Kinnel: I would say that, one simple thing is just rebalancing to back to your original target asset mix. So, today that would mean selling some U.S. equities, and that's not a bad thing. But what I wouldn't do is go further and say, "Oh, I've got to get out. I've got to go down to 10% equities," because market timing is hard, as John has suggested. Collectively we see people, whether it's institutions or individual investors, tend not to get those moves right. So, I don't think you want to go to extremes. I think rebalancing make sense, but other than that, maybe just be cautious and understand that we are in a great rally. It's been a while since we had a correction.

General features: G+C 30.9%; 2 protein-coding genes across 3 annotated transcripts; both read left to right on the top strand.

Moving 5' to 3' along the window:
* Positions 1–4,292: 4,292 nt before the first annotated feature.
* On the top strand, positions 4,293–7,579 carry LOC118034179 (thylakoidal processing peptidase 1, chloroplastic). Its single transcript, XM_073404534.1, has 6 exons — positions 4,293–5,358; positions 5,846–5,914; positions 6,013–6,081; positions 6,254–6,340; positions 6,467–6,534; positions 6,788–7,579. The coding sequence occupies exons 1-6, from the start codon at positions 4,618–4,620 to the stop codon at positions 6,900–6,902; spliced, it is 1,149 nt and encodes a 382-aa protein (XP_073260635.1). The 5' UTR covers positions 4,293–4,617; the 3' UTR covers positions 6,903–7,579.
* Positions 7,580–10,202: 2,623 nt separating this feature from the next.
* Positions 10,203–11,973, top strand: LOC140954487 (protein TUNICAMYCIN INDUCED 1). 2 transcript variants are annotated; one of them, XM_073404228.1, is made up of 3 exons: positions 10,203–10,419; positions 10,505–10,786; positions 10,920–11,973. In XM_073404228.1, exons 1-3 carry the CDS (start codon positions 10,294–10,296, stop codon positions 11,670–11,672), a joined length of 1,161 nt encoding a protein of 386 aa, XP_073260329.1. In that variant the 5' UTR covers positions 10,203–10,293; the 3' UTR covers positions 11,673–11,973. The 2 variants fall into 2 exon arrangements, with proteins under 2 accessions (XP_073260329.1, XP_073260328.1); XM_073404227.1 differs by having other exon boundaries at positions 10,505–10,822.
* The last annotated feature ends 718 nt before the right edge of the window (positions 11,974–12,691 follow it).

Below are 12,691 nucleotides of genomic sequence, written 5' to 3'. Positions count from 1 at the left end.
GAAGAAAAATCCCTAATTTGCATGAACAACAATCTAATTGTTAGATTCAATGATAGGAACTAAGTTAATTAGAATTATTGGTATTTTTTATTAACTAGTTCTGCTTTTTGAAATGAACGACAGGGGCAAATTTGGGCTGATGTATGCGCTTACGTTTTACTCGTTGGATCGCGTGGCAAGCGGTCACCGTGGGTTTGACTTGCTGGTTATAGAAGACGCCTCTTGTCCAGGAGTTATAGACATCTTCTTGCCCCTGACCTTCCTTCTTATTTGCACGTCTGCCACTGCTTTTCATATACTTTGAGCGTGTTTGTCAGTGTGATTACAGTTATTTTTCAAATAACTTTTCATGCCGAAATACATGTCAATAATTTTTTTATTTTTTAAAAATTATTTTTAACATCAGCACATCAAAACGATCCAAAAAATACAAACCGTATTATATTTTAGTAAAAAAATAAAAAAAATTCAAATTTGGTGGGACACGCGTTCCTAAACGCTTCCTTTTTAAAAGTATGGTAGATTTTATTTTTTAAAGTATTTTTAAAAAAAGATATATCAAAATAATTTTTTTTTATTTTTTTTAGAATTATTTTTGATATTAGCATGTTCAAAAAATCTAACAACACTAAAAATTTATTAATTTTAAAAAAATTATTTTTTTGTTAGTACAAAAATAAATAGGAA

Glaser: Russ, do you think it would make sense, if somebody … for example, my portfolio, my equities tend to be pretty U.S. focused. Is it a good time for me to diversify outside of the U.S.? You would probably say it always is, but is this a particularly good time?
Kinnel: Europe and emerging markets have both had some rough years lately. So by a lot of people's measures, they are relatively cheap. U.S. and foreign, I don't see why you don't have a 50/50 mix or something like that. I don't think the exact mix matters. Emerging markets had a rough year last year, so they are probably a little cheaper. Europe's had a rough five years, though more recently it's rallied. So, I would say, it's not a bad time to diversify.
Lee: I agree. In my own portfolios, the portfolios I manage for the ETF investors, I'm overweight international equities. So I'm about anywhere from half U.S. equities of my total equity allocation to about only a third U.S. equity. So I think...
Rekenthaler: So my 5% international position is light?